How Car Hydraulic Brakes Work and Its Components
Brakes are one of the most important components of a vehicle. This component serves to hold the speed so that the vehicle can slow down or even stop. In motor vehicles, there are three types of brakes, namely mechanical brakes, air brakes and hydraulic brakes.
In this article we will discuss hydraulic brakes -what they actually are and how they work.
Understanding Hydraulic Brakes
Hydraulic brakes are a type of braking system that uses oil pressure from the brake lever to push the piston. To operate it, the hydraulic brake is quite easy to use because it only requires one finger. This advantage certainly makes the braking system easier to do and avoid your hands getting tired quickly. This system is certainly also very helpful, especially when you are driving on rocky or steep terrain.
The way the car works is based on Pascal's law where the fluid material is used to transmit the braking force from the brake pedal. Although it is easier to use, this system also has drawbacks, especially in terms of maintenance. Vehicle owners must check the oil regularly and require special tools to fill brake fluid. This makes you need to routinely carry out hydraulic brake maintenance at the workshop.
For more details about the advantages and disadvantages of hydraulic brakes, pay attention to the points below:
1. Advantages of Hydraulic Brakes:
- Does not experience expansion because it uses fluid instead of wire cables
- Maximum braking power or more grip
- Does not make annoying noise when braking
2. Disadvantages of Hydraulic Brakes:
- The components use are more complex
- If there is a leak in the fluid, it has the potential to damage the car components because it has acidic properties
How Do Car Hydraulic Brakes Work?
The way hydraulic brakes work is definitely different from a mechanical braking system that still uses wires. In the hydraulic system, the braking system uses fluid. Not only that, the model of the pedals on the hydraulic brakes is also different.
The way this system works begins when the driver steps on the brake pedal. In this section, the brake pedal is connected directly to the piston in the master cylinder. When the brake pedal is pressed, the brake lever will push the piston to enter the master cylinder.
The piston is pushed and will make the space in front of the piston smaller. Not only that, the push can also cause the reservoir channel to be closed. In this way, the fluid in front of the piston will be pushed out through the main channel through the brake lines. Furthermore, the pressure will be transmitted to all braking actuators with the same magnitude.
When the fluid pressure has reached the wheel cylinder, the pressurized brake fluid will move the piston in the wheel cylinder to press the brake lining. It is at this stage that the hydraulic brake working process occurs.
Hydraulic Brake Components
In the process of the system working, the hydraulic brake consists of various components that are interconnected with each other. There are at least 5 main components in the hydraulic braking system, including:
1. Brake Pedal/Brake Lever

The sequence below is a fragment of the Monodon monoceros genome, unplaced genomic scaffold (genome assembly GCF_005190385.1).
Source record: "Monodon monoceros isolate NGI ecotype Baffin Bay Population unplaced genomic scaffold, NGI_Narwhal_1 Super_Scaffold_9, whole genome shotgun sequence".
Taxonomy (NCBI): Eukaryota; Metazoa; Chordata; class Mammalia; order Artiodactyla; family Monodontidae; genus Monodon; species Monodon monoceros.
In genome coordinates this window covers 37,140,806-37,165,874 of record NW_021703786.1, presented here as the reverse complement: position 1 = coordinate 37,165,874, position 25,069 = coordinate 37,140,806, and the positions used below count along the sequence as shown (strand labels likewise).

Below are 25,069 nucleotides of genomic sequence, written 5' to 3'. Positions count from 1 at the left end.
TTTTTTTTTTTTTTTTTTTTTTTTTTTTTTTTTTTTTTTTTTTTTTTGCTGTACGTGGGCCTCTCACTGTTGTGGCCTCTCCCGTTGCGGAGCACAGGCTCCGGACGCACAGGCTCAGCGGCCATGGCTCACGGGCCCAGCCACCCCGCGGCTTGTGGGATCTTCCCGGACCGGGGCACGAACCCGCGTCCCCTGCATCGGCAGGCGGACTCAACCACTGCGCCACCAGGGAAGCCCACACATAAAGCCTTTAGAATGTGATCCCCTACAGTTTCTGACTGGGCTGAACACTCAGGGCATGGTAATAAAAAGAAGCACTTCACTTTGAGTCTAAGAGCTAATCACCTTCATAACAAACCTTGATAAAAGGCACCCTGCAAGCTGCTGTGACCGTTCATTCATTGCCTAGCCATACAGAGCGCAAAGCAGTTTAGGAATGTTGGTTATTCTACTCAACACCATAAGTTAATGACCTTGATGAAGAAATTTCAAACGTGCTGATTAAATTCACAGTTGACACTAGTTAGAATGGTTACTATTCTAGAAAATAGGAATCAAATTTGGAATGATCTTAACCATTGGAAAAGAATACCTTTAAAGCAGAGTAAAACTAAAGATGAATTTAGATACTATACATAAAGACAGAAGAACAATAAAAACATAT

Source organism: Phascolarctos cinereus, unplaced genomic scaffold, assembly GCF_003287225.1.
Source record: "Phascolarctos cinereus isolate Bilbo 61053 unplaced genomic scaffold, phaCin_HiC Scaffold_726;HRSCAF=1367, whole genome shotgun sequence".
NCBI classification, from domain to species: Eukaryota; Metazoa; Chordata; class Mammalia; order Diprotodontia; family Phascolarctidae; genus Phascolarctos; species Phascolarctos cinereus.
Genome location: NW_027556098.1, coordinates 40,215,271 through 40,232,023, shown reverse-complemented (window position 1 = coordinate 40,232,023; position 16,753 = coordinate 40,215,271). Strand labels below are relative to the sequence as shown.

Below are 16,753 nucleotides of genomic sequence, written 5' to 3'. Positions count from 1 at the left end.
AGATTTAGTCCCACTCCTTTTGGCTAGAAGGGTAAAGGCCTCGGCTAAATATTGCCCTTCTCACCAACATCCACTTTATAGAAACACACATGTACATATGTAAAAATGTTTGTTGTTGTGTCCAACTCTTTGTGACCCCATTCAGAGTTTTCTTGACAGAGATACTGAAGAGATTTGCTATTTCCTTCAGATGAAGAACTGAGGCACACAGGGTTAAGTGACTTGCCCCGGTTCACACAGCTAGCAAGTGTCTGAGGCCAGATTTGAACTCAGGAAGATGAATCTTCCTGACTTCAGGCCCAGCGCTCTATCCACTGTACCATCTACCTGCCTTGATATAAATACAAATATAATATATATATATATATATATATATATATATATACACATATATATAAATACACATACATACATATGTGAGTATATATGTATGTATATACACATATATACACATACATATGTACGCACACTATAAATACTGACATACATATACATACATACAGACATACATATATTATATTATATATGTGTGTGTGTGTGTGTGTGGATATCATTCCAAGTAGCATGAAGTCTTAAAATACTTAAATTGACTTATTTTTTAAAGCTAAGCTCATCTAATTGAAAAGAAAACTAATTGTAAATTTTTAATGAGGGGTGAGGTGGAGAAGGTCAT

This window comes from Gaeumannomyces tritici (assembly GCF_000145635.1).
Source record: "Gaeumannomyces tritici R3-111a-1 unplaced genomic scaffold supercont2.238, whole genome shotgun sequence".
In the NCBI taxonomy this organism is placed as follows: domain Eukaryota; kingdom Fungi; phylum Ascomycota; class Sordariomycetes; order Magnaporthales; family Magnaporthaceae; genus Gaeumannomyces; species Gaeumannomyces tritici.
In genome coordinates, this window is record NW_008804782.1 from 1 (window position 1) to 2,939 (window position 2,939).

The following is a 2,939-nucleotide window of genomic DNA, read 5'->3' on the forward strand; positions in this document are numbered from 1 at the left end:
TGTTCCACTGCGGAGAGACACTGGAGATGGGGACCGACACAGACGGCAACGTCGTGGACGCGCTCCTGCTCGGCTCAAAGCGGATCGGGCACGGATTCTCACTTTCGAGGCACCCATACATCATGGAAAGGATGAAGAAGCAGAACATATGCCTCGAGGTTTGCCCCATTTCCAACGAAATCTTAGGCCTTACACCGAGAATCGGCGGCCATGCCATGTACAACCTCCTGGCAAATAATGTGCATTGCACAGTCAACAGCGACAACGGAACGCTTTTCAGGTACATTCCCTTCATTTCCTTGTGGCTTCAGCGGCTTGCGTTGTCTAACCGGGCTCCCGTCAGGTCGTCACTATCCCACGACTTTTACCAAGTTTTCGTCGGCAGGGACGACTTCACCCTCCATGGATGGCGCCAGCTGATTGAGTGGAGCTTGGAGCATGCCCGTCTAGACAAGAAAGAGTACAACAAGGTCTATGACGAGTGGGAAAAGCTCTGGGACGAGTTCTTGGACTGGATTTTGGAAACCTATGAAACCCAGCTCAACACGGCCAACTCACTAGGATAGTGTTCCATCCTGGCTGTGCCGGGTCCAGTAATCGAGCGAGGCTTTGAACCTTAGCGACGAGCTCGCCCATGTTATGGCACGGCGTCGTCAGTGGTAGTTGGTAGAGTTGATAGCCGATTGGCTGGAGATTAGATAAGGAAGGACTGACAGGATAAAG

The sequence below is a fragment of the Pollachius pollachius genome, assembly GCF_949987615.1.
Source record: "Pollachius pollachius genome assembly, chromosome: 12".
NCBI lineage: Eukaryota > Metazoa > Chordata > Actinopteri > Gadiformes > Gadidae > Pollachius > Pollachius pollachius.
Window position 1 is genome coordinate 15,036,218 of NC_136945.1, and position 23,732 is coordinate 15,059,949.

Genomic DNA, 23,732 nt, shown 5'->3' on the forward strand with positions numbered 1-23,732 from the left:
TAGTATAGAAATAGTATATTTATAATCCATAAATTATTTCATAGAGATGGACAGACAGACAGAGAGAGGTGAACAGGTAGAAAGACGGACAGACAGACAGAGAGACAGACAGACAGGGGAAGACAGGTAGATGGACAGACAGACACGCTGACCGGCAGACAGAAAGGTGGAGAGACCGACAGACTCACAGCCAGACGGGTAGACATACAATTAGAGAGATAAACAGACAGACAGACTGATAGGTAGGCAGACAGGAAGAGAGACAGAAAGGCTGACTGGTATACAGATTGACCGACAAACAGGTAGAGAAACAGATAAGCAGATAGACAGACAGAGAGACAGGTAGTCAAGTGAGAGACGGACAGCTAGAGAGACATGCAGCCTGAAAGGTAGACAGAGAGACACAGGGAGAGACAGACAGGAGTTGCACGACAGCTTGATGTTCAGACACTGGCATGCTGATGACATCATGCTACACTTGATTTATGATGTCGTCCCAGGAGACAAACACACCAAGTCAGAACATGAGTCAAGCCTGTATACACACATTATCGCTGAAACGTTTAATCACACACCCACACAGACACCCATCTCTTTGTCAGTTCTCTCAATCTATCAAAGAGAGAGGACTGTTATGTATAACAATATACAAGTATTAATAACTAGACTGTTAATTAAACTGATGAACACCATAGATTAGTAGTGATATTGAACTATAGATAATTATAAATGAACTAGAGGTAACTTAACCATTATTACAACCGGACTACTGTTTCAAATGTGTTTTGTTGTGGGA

The brake pedal or brake lever is also known as an input device as it is used to determine when the brakes will be activated and deactivated. In short, when the brake pedal is pressed, the brake will activate. In this case, the pedal is in charge of entering the pressure from the driver so that the brake hydraulic system can move.
2. Master Cylinder
The master cylinder is a hydraulic brake component that functions to convert mechanical movement into hydraulic pressure. This conversion is useful because the working principle of this hydraulic system is to use pressure from the fluid. Furthermore, the motion energy from the pedal will be transferred to hydraulic pressure by the master cylinder.
The master cylinder itself consists of a tube and a piston. The piston in this section is connected to the brake pedal which will then move back and forth in the tube. This movement of the piston will affect the space in the tube so that if there is fluid in the tube, the pressure will change following the movement of the piston.
3. Reservoir Tank
Reservoir tank is a component that functions to store brake fluid or fluid reserves to be used as a power supplier. The way it works is to avoid the risk of catching a cold which causes the brakes to fail.
‘Catching a cold’ itself is a term to refer to where there is air that enters the hydraulic system. When the air is compressed, the fluid pressure will increase, causing the brakes to deflate when pressed.
4. Hydraulic Pipe
Hydraulic pipe or hose is a component that functions as a place for fluid or pressurized brake fluid to flow. The hydraulic fluid pressure is usually high enough that this hydraulic pipe must be made of special materials.
In the braking system, there are usually two types of pipes, namely metal pipes and elastic pipes. However, in the majority, these hydraulic pipes are made of metal so they are not easily bent because the fluid pressure in the hose is quite high.
5. Caliper / Brake Actuator
The brake caliper or actuator functions to convert the pressurized fluid energy back into a form of mechanical movement. This is so that energy can be used to move the brake pads so that they can press the brake disc.
Basically, almost all car braking systems today use hydraulic principles as their driving force. This type of braking system is easier to use so as to provide maximum safety.
Even so, you need to regularly maintain this hydraulic brake system so that all its components can work optimally. In this way, the braking process can also run more optimally. But most importantly, before starting to drive on the road, make sure you understand how the hydraulic brake system works!